It’s interesting to compare Dillman and Stockwell’s characters with a ‘madman’ killer from one of director Richard Fleischer’s previous movies, The Girl in the Red Velvet Swing. Rather than merely entitled and spoiled, Farley Granger’s murderer is depicted as being filthy rich and filthy rotten, without benefit of psychological empathy. Actually, Granger is so unlikeable that Red Velvet Swing could have supported a pro- death penalty message.
A ‘Ruth Evans’ figure was part of the real case. Ruth occasionally tires of her boyfriend Sid’s rough edges, and gravitates toward the clearly sensitive and emotionally needy Judd. Second- billed Diane Varsi had excelled in Peyton Place and is equally appealing as a positive girlfriend/mother figure for Judd. Her rocky career eventually led to a number of daring performances in A.I.P. films, most notably Wild in the Streets and Bloody Mama. Perhaps as a substitute for a depiction of the murder, the script gives Varsi and Stockwell a scene in which, on Artie’s orders, Judd attempts to rape Ruth out in the same undeveloped park where the killing took place. So the movie is definitely not devoid of daring content.
No-nonsense director Richard Fleischer was a fine choice for Compulsion, although we’re told that Orson Welles, marketable in Hollywood as an actor but not as a director, behaved as though the wrong man had been given the job. Fleischer’s memoir gives an even-handed account of the difficult shoot, while biographers have characterized Welles’ behavior on a full spectrum from spirited cooperation to active sabotage. Nobody’s denying that Welles had complex relationships with his employers.
Orson Welles doesn’t enter the story until the final act, yet his presence alone makes the film a must-see. His final section of the movie brings the show to a dead stop, structure-wise, for a position speech against Capital Punishment. The boys have already confessed and the crime is so severe that the main question is whether or not they’ll be given the death penalty. Welles’ courtroom summation is delivered in an overtly theatrical style, with grave mumbling and important pauses, and staged as if it were a great moment in screen acting. Wilk’s plea asks the judge if the state has any more right to kill than does an individual. It still comes off in ’50s TV drama terms with Wilk asking that all of us accept our part of the guilt: the old ‘it’s not Artie and Judd’s problem, it’s our problem’ defense.
We’re told from some quarters that Orson wouldn’t allow himself to be directed, either out of spite or insecurity. I’ve also read that his performance had to be pieced together from bits. What we see cut together in the movie doesn’t look at all bitty. The performance is perfectly consistent. Some form of insecurity may account for yet another bizarre nose choice to help Welles become the character. I’ll leave others to figure that out, but Orson’s fake noses hurt some of his best work.
Wilk’s introductory scenes mainly display his sharp wit and establish him as the intellectual and moral Top Dog — even the self-obsessed defendants defer to the famous lawyer. The one big plus in Welles’ performance is the moral gravity he brings to his defense summation, which lifts the show above any notion of exploitation. I always found the ten-minute speech just too long and monotonous; every time I’ve seen Compulsion, my mind drifts away from the movie before it is finished. Welles’ extended performance is certainly a notable achievement. He was regarded as a genius and a top talent, yet all but blackballed for directing work, and unlikely to be nominated for Academy awards.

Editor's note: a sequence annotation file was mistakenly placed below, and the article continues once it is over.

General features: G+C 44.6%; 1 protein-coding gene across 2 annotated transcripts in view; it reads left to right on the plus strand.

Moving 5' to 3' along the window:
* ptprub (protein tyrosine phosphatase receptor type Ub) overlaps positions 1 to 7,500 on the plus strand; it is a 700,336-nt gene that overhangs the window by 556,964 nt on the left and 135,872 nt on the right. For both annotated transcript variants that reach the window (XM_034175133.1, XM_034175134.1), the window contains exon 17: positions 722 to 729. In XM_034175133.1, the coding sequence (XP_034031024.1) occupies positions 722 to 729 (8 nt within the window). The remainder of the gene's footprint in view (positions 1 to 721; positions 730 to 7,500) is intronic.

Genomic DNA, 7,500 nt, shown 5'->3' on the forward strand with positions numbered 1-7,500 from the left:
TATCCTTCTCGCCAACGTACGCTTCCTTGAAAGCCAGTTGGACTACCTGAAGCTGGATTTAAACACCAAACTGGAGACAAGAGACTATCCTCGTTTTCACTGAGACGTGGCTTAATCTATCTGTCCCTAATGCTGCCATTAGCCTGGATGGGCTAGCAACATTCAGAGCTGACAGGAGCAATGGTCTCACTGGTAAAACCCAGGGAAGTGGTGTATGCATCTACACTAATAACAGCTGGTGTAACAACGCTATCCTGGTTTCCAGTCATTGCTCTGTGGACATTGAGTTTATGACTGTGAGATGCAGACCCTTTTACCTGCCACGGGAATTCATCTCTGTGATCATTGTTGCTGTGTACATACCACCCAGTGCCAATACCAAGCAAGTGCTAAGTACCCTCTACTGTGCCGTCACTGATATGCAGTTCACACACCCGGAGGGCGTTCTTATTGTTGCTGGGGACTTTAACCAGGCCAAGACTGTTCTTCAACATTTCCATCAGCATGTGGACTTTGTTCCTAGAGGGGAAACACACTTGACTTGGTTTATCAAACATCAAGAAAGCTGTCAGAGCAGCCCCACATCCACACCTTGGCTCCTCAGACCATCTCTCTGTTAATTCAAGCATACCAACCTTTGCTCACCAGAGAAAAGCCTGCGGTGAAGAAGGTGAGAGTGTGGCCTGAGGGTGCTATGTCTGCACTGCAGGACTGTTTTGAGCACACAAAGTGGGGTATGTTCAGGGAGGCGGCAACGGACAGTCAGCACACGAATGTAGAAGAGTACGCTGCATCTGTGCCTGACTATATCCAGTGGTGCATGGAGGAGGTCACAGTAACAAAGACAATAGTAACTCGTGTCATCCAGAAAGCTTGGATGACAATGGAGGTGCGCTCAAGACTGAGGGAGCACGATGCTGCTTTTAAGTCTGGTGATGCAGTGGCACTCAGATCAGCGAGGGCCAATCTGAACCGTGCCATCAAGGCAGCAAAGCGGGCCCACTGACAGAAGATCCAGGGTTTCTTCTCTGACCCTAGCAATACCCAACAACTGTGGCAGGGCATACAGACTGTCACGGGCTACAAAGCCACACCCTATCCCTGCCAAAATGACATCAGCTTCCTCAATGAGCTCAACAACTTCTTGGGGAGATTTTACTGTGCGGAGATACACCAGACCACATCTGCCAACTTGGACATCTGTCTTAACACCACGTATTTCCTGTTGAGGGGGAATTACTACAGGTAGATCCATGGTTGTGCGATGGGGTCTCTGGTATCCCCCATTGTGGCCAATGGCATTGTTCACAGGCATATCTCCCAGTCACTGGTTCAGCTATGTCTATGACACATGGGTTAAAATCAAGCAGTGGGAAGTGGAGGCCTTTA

Everybody now likes to say that B&W Cinemascope is a cool format, but Compulsion isn’t that polished of a picture. It’s a detail, but in the process shots used to place Artie and Judd in their Stutz Bearcat, the brightness of the background projection is all off, like milky-bright. UCLA grads will be pleased to see Royce Hall, the Quad, Powell Library and the top of Janss Steps serving as a set for the boys’ Chicago university. The interior corridors and classrooms appear to have been filmed in Royce Hall as well.Twelve years later, on the grassy area we see just past the actors, I watched demonstrators square off against Ronald Reagan’s masses of cops, protesting Nixon’s invasion of Cambodia.
The KL Studio Classics Blu-ray of Compulsion is a good, clean transfer of this shocker from the immediate pre- Psycho era. The film’s sales blurbs made it seem five times more sordid than it is — Fox sold the picture like the ultimate in depraved Juvenlie Delinquency — with a little class.
The disc can boast a well-researched and reasoned commentary by Tim Lucas, who approaches Compulsion from multiple angles, not just its status as an almost- horror opus. He gives us a fine rundown on the real crime, and Meyer Levin’s interpretation of it for his book and play. Lucas concentrates on the details of performance that lighten or soften our attitudes toward Judd and Artie, and takes a matter-of-fact approach to the homosexual aspects of some scenes. Although the filmmakers aren’t explicit, they leave no doubt as to Judd and Artie’s relationship. Richard Fleischer’s direction, although not flashy, is attuned to the characterizations. When Judd is agitated by the presence of Ruth, a telling camera truck toward his face emphasizes his discomfort.
Tim also clears up why it was claimed that Orson Welles’ final speech had been ‘assembled from bits.’ After the actor refused to loop any of his lines, the editor had to piece together some of his dialogue from alternate takes, including an entire concluding close-up. The synchronization is excellent.
I found Tim’s commentary illuminating and balanced, with an occasional insight and fair reaction to the varying press accounts of what really went on during filming – a lazy commentator would have portrayed it as another ‘Orson vs. the World’ drama. In the ‘whattaya know?’ department, I wasn’t aware that Leopold was already an important ornithologist at age seventeen, thus motivating the stuffed birds in his rooms. Although I always knew which movie was made first, I somehow always assumed that the taxidermy motif had been stolen from good old Normy Bates.
Kino’s disc also ofers a selection of trailers.
Reviewed by Glenn Erickson
Supplements: Trailers, Commentary by critic Tim Lucas
Deaf and Hearing Impaired Friendly? YES; Subtitles: English (feature only)
Packaging: Keep case
Reviewed: March 10, 2017
Text © Copyright 2017 Glenn Erickson